Collecting for Love, Not Money
Antique collecting ranges from a vast international industry to a hobby for individuals who collect old things with less regard for their market value than for their sentimental value. Nail products fall primarily into the latter part of the range for several reasons. In the first place, they are not considered antiques, which, according to Diana Savastano of The Collector magazine in Matthews, N.C., is something that is at least 100 years old. Nor are they classified as a specific category of collectible, so they have never been evaluated or given a market value.
But there have been some people over the years who have recognized the historical value of the nail products they've been able to preserve. Ila Hirsch, whose mother Beatrice Kaye is a pioneer in the manicuring industry, and who is co-owner of Beatrice Kaye Natural Nail Cosmetic Company in Los Angeles, has many treasures. Beatrice Kaye was the studio manicurist at MGM during its heyday in the late '30s and '40s. Hirsch has managed to hang on to the buffers Kaye used on stars like Clark Gable, Lana Turner, and Debbie Reynolds. Her collection is quite extensive, and includes ivory- and silver-handled buffers as well as the more utilitarian black wood-handled models that date back to the late 1930s when Gone With the Wind was being filmed. She has also managed to save a portion of the Original barbershop that was once a permanent part of MGM's studio lot. “I still get requests to borrow these items,” says Hirsch, who remains as a studio executive manicurist and occasionally provides her historic items for photo shoots and movies.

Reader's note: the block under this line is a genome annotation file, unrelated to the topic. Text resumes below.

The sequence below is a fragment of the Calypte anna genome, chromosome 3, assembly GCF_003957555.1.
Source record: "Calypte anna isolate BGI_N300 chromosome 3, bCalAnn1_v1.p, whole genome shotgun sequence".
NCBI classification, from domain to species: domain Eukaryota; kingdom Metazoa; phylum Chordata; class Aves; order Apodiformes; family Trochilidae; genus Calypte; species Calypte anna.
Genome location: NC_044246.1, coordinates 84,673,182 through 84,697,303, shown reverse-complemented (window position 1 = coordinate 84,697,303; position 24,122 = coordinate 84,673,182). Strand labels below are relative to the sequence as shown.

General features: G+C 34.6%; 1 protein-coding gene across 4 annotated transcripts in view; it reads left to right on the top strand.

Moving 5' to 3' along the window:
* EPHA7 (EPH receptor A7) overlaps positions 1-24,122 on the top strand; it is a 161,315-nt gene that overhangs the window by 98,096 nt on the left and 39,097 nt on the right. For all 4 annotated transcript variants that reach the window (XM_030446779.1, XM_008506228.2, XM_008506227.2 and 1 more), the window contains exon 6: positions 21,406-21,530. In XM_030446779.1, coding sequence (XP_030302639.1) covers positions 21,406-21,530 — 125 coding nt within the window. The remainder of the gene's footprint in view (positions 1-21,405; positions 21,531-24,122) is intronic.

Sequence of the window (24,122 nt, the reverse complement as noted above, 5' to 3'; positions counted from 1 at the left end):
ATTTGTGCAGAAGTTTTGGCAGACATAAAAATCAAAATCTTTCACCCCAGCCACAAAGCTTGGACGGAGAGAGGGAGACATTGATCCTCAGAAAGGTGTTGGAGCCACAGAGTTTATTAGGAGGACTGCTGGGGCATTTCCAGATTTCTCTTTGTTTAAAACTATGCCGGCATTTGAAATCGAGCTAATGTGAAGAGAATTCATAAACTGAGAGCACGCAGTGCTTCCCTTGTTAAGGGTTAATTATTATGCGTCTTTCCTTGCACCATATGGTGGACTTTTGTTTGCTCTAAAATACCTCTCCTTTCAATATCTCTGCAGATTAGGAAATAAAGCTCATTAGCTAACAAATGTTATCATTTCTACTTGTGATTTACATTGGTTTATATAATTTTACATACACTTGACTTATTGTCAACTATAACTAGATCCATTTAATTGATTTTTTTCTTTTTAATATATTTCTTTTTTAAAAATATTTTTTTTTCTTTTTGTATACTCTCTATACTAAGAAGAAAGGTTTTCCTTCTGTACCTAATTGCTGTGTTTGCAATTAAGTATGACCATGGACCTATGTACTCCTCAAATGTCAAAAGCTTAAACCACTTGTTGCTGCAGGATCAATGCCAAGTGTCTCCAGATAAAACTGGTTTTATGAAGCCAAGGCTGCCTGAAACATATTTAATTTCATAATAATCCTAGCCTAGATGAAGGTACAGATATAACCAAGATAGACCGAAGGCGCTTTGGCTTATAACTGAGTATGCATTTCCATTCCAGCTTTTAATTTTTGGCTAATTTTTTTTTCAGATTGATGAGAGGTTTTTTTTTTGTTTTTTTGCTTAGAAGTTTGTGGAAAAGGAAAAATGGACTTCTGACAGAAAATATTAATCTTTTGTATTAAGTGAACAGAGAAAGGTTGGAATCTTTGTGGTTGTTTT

Studio requests for old nail products also come to the Museum of Cosmetology Ads & Sciences. Robin Le Van, director of the museum, shipped to NAILS a collection of a seven-piece manicure set from the 1930s and nail polish from the 1960s made by a company founded by the famous Madame c.J. 'Walker. She was anxious for their speedy return, however, since they are needed for an upcoming Tom Hanks film titled That Thing You Do. “I just wish we had more,” Le Van says, noting that the museum has “an embarrassing hole” in its nail products collection.
Sweat discovered that her older nail clients were much more interested in her collection than her contemporaries in the nail industry. They were delighted when Sweat recently acquired a miniature manicure travel kit in a leather coin purse with implements that were made in Germany, because either they or their mothers had one that was similar. “My collection gives us something wonderful to talk about, in spite of our age difference,” she says.